Monday, September 26, 2011

Face-Lift 955


Guess the Plot

Quinn's Law

1. It's a long journey, especially by dogsled, and Quinn is running late as usual, but when he finally gets here, everybody had better jump for joy.

2. Always sterilize your equipment. Do no harm. And don't tell anyone their new doctor is a woman until it's too late to send you back East.

3. Using proven scientific methods to analyze the female, physics genius Albert Quinn publishes a paper explaining his third law: the bigger the hair, the smaller the brain. Outrage ensues.

4. After winning a national elementary-school essay contest, little Quinn gets to make up a new law of her very own. After she comes down with a traumatizing case of cooties, she demands boys be outlawed in the United States. Hilarity ensues.

5. Zebediah Quinn rules his ranch hands with a velvet glove. He has just one iron-clad law: hands off his lovely daughter, Virginia. But when a new ranch hand who comes to the farm has no hands, lost in a tragic combine accident, will Quinn's Law apply to the man's prehensile feet and toes?

6. Hubert Quinn is grubby, foul-mouthed and malodorous. Follow his career as he buys his way to the bench while representing the criminal who set rats free in his chambers and a fat Santa who got stuck up a chimney.

7. In 1887, Eustace Phillipe Quinn decides to go practice law in Dodge City. But kindly old Judge Hooper thinks that the fragile, effeminate Quinn is overmatched. Will he prove them wrong--and catch the eye of Sheriff John McClanahan too?

8. Arizona, 1885. The tough mining town of Burbage has claimed yet another sheriff. That's when Jonas Quinn, half-breed brother of the dead lawman rides into town, vengeance in his heart. Will he finally break Burbage--or will Burbage break him? Also, a Cheyenne medicine woman.

9. Quinn's mother is supposed to be getting rejuvenating treatments from a "doctor,' but the guy is actually draining her life force so he can live longer. But he doesn't know Quinn has special powers, and that she's willing to take the law into her own hands to rescue her mother. Also, a man with no face.

10. Robert Quinn is an outlaw, making a living by robbing banks and holding up tax collectors. But when Alamanno Gulch loses its sheriff and its deputy sheriff in the same week, he sees the chance to take over; unless the residents decide that they prefer their banks unrobbed.


Original Version

Dear Agent:

I recently completed a 60,000 word young adult horror novel, Quinn’s Law, for which I am seeking representation.

Quinn Sage is the only survivor of a crash that killed thirteen of her friends. [I always suspected it was dangerous to cram so many people into one of those clown cars.] She wanted to kill herself and join them but ended up in a psych ward instead. [Nothing gets you over suicidal impulses like being surrounded by other people who want to kill themselves.] When she’s finally sent home, she thinks things are getting back to normal. Until a man with no face starts stalking her. [If a man with no face is able to stalk you, you need to stop talking so much.] Quinn is terrified she’s having another breakdown. Nightmarish winged creatures scrabble at her windows at night, leaving deep claw marks in the concrete window ledge. [Yep. Another breakdown.]

When her mother, a Broadway actress, starts receiving rejuvenating treatments from a slick doctor, Quinn discovers that his great-grandfather was in the same business—until his patients were found drained of their fortunes and their health in a remote estate, insane, skeletal shadows of their former selves. As Quinn delves deeper, she realizes the doctor isn’t the great-grandson after all—he’s the same monstrous man, who has somehow found a way to drain the life force of his victims and maintain his own youth for centuries. [He sounds like a bad guy, but I have to admit that if I could maintain my youth for centuries by draining other people's life forces, I'd give it a shot. Though I'd try to drain the life forces of only bad people. Unless it turned out bad people's life forces caused indigestion, in which case I'd have to go with the weak.]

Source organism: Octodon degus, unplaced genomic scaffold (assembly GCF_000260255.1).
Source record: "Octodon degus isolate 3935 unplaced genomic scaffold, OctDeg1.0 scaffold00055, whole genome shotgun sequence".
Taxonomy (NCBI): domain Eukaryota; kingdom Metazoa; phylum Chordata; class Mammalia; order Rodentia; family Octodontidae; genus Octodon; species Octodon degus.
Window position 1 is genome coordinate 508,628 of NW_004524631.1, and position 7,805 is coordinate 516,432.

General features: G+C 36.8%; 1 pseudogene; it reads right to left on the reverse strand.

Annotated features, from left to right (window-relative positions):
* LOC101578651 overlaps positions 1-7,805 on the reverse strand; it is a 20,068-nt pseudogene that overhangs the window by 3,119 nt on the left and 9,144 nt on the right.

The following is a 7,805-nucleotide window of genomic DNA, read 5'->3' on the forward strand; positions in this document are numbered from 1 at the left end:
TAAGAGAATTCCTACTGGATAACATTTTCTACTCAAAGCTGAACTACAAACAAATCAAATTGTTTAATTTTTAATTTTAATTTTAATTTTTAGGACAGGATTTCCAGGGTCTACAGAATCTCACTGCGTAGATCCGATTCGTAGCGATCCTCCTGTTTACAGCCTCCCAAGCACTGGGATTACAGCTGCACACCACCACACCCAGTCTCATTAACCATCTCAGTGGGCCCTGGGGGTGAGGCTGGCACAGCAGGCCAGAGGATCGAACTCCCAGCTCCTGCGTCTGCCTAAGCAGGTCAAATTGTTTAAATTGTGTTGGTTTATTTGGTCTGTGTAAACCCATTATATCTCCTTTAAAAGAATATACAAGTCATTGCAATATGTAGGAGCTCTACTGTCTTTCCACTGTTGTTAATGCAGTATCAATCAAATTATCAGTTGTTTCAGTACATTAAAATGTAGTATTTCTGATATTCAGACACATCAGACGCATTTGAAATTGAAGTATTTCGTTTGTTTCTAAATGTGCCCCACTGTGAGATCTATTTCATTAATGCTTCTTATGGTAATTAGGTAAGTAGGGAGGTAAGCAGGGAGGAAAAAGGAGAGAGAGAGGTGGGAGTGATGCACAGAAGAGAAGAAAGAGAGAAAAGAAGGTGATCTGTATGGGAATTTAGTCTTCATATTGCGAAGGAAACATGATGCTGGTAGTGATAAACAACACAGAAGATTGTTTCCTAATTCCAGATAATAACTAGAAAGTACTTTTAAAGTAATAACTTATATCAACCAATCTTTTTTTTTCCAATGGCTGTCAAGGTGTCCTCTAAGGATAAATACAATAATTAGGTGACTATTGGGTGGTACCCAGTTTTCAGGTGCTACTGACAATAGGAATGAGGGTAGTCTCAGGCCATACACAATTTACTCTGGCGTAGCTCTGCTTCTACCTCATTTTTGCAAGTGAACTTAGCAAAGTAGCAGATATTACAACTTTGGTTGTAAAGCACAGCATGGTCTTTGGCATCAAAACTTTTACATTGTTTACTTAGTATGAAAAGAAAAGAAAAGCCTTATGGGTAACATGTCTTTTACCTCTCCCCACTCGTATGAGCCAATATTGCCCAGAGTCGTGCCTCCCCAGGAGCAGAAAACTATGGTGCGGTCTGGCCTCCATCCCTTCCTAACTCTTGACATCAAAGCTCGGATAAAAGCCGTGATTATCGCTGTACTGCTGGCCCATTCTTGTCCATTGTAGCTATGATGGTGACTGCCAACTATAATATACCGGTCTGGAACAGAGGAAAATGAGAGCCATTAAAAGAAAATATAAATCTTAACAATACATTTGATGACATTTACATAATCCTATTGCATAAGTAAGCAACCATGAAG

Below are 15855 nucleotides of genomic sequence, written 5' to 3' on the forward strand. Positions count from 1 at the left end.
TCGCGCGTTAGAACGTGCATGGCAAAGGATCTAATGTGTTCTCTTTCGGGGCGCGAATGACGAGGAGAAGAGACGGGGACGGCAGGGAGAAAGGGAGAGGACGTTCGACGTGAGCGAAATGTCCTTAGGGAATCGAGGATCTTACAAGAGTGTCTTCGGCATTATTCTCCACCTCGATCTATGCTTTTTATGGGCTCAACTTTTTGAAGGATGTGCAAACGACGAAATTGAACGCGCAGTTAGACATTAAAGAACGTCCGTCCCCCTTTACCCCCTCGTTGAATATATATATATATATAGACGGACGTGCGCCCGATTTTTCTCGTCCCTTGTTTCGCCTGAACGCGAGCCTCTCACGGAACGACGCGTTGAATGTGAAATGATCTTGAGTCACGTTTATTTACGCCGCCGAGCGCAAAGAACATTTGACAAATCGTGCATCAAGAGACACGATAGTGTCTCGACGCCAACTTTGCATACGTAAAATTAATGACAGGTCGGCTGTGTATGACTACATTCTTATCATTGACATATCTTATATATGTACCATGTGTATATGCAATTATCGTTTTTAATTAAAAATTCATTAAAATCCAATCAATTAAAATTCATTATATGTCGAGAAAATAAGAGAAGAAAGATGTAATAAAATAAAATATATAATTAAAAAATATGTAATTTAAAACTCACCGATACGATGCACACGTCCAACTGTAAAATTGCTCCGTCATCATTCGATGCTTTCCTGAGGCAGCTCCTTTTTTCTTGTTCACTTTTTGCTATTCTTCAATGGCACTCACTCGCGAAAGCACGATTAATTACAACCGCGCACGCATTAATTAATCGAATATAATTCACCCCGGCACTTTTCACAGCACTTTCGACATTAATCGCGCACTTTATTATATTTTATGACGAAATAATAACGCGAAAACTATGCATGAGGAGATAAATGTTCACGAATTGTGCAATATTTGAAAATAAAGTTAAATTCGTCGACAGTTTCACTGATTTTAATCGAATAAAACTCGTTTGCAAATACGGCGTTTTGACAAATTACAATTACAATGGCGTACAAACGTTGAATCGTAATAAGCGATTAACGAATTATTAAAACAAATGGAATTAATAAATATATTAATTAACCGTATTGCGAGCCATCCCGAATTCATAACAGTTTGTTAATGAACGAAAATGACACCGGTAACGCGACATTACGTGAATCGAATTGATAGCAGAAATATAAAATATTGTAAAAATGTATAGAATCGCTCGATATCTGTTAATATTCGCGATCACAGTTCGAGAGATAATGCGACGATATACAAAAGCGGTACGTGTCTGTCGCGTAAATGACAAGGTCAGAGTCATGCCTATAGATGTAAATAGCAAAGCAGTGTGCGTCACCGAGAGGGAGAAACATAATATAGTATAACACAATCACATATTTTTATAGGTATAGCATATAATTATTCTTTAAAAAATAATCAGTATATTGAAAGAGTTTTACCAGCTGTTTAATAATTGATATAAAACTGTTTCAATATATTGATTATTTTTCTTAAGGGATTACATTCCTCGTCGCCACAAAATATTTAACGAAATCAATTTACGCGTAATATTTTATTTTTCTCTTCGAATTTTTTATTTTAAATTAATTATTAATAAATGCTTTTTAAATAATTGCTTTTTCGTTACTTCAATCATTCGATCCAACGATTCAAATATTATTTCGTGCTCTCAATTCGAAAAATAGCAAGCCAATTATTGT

He’s become obsessed with the idea of restoring scarred, damaged Quinn to her former beauty. [With his rejuvenating elixir? Is he a plastic surgeon? Can he provide testimonials from former patients? Does he at least have an infomercial?] He’ll do anything in his power to get her, including holding her mother hostage and terrorizing Quinn with horrifying creatures of his own creation. Having balanced on the thin edge between life and death has given Quinn powers, and a purpose, she didn’t realize she had. [Commas not needed.] [What powers? Super powers?] She puts them to the test when she follows the monster to his lair to free her mother and put an end to his evil once and for all.

I would be delighted to send you a sample chapter or the complete manuscript at your request. Thank you for your time and consideration.


Notes

The YA genre having been overrun with vampires and werewolves and faeries; perhaps a mad scientist is just what it needs.

Let's drop the man with no face from the query.

Creatures capable of digging their claws into concrete oughta be able to get through a window. Unless . . . are they really stupid creatures capable of digging their claws into concrete?

Most teenage girls would want their mother taken hostage and drained of her life force. Maybe you should make it Quinn's BFF.

If the doctor is obsessed with restoring Quinn to her former beauty, he should just tell Quinn's mother he can do so. He can find some other person to hold hostage and drain of her life force so that Quinn's mom trusts him.

Has he met Quinn?

Why is the title Quinn's Law? What is her law? You need a title like The Island of Dr. Moreau. But not exactly that, as I assume his name isn't Moreau and he doesn't have an island. The Laboratory of Dr. Schizoid. Rejuvenation. My Mother Sings on Broadway: Kill Me Now.